Despite pores being essential for healthy skin function, the war on pores still remains a perennial concern. “Pores can look dramatically reduced when using effective ingredients to help shed dead skin cells that can clog and enlarge pores further,” says renowned skincare expert Paula Begoun – founder of Paula’s Choice. While you can’t make pores disappear, you can make them look significantly smaller – here’s how…
Don’t use harsh exfoliators
“Avoid harsh scrubs and cleansing brushes with stiff bristles,” says Begoun. “They can make skin dry and flaky, creating more dead skin that can block pores – and this irritation can trigger oil production.” Her preference is to use a leave-on exfoliant. “The absolute essential ingredients for pores are AHAs, such as glycolic or lactic acid, and BHAs, such as salicylic acid.” Alpha-hydroxy acids exfoliate and resurface the skin, which helps to refine the appearance of pores; beta-hydroxy acids work deeper and deep-clean pores thanks to their anti-bacterial properties. When first introducing an AHA or BHA, expect a mild tingle – opt for a gentler product and limit use to two-to-three times a week, until your skin becomes more tolerant. Remember, stronger isn’t necessarily better.
Do thoroughly cleanse
“Not cleansing properly can definitely increase the risk of clogged pores,” says Begoun, who advises to pay more attention at night, making sure to remove all makeup, sunscreen and excess sebum. “If they build up, it can make clogged, enlarged pores worse.” Begoun advises using a gentle, water-soluble cleanser that isn’t drying or strips the skin of too much oil. “Surprisingly, these can make oiliness worse and cause supporting elements in the skin to break down, leading to loss of elasticity and stretched pores.” The goal is never to have squeaky-clean skin, but using a soft washcloth or very gentle scrub can help to remove all of the day’s dirt and grime, allowing active ingredients to work more efficiently.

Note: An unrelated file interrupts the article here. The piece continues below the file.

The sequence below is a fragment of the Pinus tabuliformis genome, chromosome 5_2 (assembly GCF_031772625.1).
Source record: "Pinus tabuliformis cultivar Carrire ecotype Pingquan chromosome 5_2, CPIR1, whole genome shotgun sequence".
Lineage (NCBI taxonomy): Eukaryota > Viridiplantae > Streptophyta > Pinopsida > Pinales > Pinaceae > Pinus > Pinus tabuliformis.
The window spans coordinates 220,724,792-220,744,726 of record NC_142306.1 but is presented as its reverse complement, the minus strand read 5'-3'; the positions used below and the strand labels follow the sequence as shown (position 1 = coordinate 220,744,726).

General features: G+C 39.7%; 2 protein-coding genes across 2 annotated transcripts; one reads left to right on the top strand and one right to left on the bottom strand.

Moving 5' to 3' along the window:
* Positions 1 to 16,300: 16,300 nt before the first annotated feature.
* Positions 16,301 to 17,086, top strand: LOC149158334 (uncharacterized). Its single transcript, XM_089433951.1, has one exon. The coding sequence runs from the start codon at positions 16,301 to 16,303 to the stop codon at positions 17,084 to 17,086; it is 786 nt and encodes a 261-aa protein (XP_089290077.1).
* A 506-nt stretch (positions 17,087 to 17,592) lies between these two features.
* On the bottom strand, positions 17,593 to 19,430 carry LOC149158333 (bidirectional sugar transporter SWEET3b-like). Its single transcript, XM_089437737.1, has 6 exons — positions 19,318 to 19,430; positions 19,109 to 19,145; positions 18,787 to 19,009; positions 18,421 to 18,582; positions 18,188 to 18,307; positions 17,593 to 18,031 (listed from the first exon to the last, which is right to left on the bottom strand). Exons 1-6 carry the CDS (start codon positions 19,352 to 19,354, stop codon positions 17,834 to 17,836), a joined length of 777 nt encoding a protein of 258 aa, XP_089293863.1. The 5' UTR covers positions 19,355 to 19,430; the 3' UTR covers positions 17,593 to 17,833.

Do add niacinamide and retinol
“Niacinamide, also known as vitamin B3, is a brilliant ingredient for pore size,” says Begoun. The hero ingredient has been shown to help visibly minimize enlarged pores, improve uneven skin tone, soften fine lines and wrinkles, diminish dullness, and strengthen a weakened surface. Begoun also advises using retinol, which tackles multiple concerns. “It not only stimulates cell rejuvenation but also helps pores function normally.” The dynamic duo pair very well together, as niacinamide can help mitigate any irritation from the retinol. If layering two different products, apply in the order of lighter formulation to heavier, for optimum absorption.
Don’t ignore your daytime routine
For a quick fix, pore-minimizing primers will instantly blur the appearance of pores for a smooth base. Avoid using base products with too much shimmer or glow where large pores are a problem, as it can make pores more noticeable. SPF is also non-negotiable. “Sun damage destroys skin’s elasticity, which stretches out the pores, leading to what some describe as a rough, orange peel-like texture,” says Begoun. UVA and UVB rays damage skin cells so they don’t function optimally, which distorts the shape of pores. Use an SPF 30 or higher and make sure to use textures that best suit your skin. “If the condition of your pores is an issue, then how to handle it depends on your skin type,” says Begoun. “If you have oily or combination skin, use lightweight fluids or gels. For dry skin, creamier, more emollient textured products are better.”
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